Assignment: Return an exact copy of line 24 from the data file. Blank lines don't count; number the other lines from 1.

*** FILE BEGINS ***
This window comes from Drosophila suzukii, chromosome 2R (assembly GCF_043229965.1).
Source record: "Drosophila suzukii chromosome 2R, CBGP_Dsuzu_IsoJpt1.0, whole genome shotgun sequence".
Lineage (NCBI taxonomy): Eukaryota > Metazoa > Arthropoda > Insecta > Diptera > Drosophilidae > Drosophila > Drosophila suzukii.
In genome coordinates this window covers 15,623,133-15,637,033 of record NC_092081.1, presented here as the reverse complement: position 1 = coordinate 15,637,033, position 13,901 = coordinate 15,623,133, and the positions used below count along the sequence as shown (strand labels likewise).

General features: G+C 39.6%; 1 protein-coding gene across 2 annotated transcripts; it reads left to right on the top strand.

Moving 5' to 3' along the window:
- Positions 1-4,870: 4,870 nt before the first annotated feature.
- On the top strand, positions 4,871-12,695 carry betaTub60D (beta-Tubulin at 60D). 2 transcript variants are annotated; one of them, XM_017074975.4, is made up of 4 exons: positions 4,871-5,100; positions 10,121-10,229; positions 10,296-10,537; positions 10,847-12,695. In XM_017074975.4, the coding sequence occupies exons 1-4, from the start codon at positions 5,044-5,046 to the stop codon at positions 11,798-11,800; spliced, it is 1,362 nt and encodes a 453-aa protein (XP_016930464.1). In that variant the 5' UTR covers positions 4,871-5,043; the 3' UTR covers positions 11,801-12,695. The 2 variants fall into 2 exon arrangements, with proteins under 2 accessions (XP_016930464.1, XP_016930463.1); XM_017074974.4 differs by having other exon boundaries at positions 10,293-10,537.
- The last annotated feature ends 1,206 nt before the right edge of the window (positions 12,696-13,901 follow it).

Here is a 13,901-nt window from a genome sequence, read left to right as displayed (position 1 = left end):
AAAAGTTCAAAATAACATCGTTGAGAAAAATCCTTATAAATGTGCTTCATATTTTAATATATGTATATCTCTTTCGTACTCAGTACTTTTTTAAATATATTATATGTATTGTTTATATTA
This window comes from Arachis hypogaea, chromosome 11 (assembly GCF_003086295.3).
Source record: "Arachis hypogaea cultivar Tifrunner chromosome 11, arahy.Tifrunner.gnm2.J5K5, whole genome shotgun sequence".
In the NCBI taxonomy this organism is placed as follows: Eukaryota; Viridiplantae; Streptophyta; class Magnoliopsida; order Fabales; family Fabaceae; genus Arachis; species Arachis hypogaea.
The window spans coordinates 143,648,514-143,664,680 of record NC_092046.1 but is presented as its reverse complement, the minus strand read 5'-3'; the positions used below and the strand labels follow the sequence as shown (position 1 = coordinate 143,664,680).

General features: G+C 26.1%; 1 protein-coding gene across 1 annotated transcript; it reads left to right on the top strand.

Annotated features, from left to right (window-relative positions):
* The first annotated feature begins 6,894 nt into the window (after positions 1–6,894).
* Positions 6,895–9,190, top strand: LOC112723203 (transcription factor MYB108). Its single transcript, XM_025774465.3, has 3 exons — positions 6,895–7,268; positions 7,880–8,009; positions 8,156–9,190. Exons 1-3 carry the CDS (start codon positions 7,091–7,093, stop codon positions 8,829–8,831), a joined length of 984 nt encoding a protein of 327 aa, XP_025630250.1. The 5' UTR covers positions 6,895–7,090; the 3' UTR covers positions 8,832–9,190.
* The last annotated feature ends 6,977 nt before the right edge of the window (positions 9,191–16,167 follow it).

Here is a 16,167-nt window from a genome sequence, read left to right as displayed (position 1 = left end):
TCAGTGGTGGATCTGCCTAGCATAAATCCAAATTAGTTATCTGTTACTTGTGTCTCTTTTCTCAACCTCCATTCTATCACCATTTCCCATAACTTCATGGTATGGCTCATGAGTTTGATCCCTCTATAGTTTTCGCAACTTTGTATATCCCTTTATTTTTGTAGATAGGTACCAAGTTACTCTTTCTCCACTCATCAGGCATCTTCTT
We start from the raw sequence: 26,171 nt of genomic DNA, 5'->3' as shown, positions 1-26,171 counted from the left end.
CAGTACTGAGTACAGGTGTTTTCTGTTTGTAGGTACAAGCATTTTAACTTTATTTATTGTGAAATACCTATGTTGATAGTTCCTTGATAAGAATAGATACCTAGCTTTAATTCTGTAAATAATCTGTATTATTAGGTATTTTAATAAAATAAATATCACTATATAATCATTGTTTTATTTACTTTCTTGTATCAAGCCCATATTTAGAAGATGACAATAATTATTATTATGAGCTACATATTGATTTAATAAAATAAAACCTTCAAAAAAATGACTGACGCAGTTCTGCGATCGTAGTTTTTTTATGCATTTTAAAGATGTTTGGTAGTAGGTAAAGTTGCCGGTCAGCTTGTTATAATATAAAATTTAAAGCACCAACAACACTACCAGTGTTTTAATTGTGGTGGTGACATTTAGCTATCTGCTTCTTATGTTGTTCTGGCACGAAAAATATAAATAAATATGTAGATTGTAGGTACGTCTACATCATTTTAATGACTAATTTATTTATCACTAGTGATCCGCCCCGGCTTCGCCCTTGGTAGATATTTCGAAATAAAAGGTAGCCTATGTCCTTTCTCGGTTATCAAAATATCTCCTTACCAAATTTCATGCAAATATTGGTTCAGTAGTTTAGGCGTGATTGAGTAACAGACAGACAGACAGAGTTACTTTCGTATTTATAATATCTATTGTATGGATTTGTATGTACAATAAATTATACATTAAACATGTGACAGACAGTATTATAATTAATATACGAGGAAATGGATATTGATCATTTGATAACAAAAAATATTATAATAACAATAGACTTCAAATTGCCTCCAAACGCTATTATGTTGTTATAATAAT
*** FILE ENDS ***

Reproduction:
CAGTACTGAGTACAGGTGTTTTCTGTTTGTAGGTACAAGCATTTTAACTTTATTTATTGTGAAATACCTATGTTGATAGTTCCTTGATAAGAATAGATACCTAGCTTTAATTCTGTAAATAATCTGTATTATTAGGTATTTTAATAAAATAAATATCACTATATAATCATTGTTTTATTTACTTTCTTGTATCAAGCCCATATTTAGAAGATGACAATAATTATTATTATGAGCTACATATTGATTTAATAAAATAAAACCTTCAAAAAAATGACTGACGCAGTTCTGCGATCGTAGTTTTTTTATGCATTTTAAAGATGTTTGGTAGTAGGTAAAGTTGCCGGTCAGCTTGTTATAATATAAAATTTAAAGCACCAACAACACTACCAGTGTTTTAATTGTGGTGGTGACATTTAGCTATCTGCTTCTTATGTTGTTCTGGCACGAAAAATATAAATAAATATGTAGATTGTAGGTACGTCTACATCATTTTAATGACTAATTTATTTATCACTAGTGATCCGCCCCGGCTTCGCCCTTGGTAGATATTTCGAAATAAAAGGTAGCCTATGTCCTTTCTCGGTTATCAAAATATCTCCTTACCAAATTTCATGCAAATATTGGTTCAGTAGTTTAGGCGTGATTGAGTAACAGACAGACAGACAGAGTTACTTTCGTATTTATAATATCTATTGTATGGATTTGTATGTACAATAAATTATACATTAAACATGTGACAGACAGTATTATAATTAATATACGAGGAAATGGATATTGATCATTTGATAACAAAAAATATTATAATAACAATAGACTTCAAATTGCCTCCAAACGCTATTATGTTGTTATAATAAT